Education and Training Requirements
In high school, take as many art and computer classes (ideally in CAD) as possible in addition to college preparatory classes in English, social studies, algebra, geometry, and science. Classes in mechanical drawing may be helpful, but drafting skills are being replaced by the ability to use computers to create graphics and manipulate objects. Science classes, such as physics and chemistry, are also becoming more important as industrial designers select materials and components for products and need to have a basic understanding of scientific principles. Shop classes, such as machine shop, metalworking, and woodworking, are also useful and provide training in using hand and machine tools.
A bachelor's degree in fine arts, industrial design, architecture, or engineering is recommended, although some employers accept diplomas from art schools. Training is offered through art schools, art departments of colleges and universities, and technical colleges. Most bachelor's degree programs require four or five years to complete. Some schools also offer a master's degree, which requires two years of additional study. Often, art schools grant a diploma for three years of study in industrial design. Programs in art and design are offered by more than 360 schools accredited (or that are in the process of accreditation) by the National Association of Schools of Art and Design. At these schools, students can also create a professional portfolio, which is essential to being hired.
The Industrial Designers Society of America also offers a list of schools at its Web site, https://www.idsa.org/education/id-schools.
School programs vary; some emphasize engineering and technical work, while others emphasize art background. Certain basic courses are common to every school: two-dimensional design (color theory, spatial organization) and three-dimensional design (abstract sculpture, art structures). Students also have a great deal of studio practice, learning to make models of clay, plaster, wood, and other easily worked materials. Some schools even use metalworking machinery. Technically oriented schools generally require a course in basic engineering. Schools offering degree programs also require courses in English, history, science, and other basic subjects. Such courses as merchandising and business are important for anyone working in a field so closely connected with the consumer. Most schools also offer classes in computer-aided design and computer graphics. One of the most essential skills for success as an industrial designer is the ability to use design software.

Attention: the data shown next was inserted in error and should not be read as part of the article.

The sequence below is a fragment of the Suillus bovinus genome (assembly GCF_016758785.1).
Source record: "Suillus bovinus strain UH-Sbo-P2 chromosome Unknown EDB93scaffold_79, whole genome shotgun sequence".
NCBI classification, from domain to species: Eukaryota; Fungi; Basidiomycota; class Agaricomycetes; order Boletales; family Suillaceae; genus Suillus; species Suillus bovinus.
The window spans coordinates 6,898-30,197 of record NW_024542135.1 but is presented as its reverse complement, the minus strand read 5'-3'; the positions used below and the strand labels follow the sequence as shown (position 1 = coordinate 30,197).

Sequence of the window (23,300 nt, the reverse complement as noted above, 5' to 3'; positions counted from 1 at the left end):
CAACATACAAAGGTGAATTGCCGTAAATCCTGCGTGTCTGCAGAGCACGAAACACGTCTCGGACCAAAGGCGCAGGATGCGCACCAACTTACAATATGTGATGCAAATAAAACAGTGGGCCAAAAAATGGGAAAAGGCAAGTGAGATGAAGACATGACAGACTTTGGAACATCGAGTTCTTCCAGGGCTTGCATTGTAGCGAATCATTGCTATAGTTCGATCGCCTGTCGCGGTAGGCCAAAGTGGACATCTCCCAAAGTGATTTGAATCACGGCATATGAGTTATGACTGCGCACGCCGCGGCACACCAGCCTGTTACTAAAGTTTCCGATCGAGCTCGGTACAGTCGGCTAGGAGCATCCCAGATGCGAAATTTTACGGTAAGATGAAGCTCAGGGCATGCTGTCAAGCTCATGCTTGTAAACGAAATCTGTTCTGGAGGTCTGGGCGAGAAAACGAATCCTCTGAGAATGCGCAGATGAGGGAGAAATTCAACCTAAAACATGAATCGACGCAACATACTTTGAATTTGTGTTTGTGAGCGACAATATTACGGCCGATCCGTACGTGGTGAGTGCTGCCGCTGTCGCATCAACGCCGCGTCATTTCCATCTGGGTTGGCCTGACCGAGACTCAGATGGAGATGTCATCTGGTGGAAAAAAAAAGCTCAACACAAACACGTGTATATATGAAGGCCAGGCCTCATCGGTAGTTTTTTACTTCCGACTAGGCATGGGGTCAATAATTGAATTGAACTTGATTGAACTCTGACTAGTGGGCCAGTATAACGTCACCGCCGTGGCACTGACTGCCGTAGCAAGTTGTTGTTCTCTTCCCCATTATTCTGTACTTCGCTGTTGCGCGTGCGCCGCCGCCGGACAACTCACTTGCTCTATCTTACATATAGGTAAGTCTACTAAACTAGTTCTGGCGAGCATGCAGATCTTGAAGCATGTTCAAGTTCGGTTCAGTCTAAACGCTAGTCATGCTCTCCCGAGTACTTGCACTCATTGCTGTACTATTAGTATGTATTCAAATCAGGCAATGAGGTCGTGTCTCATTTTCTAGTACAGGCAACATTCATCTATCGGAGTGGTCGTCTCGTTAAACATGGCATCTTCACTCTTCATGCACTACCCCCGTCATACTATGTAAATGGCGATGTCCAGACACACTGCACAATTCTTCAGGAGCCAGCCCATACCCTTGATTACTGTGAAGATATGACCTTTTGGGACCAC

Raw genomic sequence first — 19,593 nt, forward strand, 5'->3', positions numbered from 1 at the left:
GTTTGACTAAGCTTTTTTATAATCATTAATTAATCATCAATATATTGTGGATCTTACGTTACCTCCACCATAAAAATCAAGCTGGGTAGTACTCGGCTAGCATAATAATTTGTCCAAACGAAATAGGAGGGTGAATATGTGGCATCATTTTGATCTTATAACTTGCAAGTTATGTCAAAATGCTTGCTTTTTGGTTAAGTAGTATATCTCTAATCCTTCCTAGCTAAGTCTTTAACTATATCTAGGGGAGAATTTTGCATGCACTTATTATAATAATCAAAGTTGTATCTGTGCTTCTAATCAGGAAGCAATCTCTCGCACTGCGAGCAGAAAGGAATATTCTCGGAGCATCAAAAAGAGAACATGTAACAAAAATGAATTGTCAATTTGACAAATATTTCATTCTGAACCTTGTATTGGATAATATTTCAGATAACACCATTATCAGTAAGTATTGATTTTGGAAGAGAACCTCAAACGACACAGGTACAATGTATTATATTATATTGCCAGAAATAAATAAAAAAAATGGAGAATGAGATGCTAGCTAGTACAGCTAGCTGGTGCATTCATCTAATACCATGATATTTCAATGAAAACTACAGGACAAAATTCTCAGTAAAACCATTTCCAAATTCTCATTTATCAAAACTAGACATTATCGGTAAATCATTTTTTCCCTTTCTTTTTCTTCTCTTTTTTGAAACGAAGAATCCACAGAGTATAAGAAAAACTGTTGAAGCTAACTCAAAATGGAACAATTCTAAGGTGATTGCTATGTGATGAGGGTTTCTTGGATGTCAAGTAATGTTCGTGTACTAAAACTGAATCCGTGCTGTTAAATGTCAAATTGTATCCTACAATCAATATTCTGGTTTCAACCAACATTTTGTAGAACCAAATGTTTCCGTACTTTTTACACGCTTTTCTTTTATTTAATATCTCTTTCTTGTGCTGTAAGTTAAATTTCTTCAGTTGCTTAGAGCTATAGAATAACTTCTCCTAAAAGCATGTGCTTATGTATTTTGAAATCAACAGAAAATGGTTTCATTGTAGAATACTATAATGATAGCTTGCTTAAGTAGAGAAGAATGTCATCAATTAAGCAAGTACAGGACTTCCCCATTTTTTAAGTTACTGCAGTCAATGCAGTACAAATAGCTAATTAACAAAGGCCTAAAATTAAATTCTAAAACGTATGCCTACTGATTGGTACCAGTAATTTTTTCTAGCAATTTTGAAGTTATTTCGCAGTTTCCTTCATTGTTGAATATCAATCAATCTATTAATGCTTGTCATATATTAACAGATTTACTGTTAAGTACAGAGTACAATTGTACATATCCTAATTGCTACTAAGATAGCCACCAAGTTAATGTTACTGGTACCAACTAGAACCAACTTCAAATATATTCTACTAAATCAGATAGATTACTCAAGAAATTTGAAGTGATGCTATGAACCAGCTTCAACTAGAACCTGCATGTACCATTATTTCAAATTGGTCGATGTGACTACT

Certification, Licensing, and Special Requirements
Certification or Licensing
There are no certification or licensing requirements for industrial designers.
Experience, Skills, and Personality Traits
To get a foot in the door, it's best to build up a professional portfolio of work done for academic projects or at internships to showcase your talent.
Industrial designers are creative, have artistic ability, and are able to work closely with others in a collaborative style. In general, designers do not crave fame or recognition because designing is a joint project involving the skills of many people. In most cases, industrial designers remain anonymous and behind the scenes. Successful designers can accept criticism and differences of opinion and are open to new ideas.
Industrial designers should also have experience creating new products. They should know how to conduct research; use computer software to create blueprints and models; work with other specialists to develop the products; understand the expectations of consumers for new products; evaluate the safety of their designs; and even participate in advertising and marketing the products that they develop.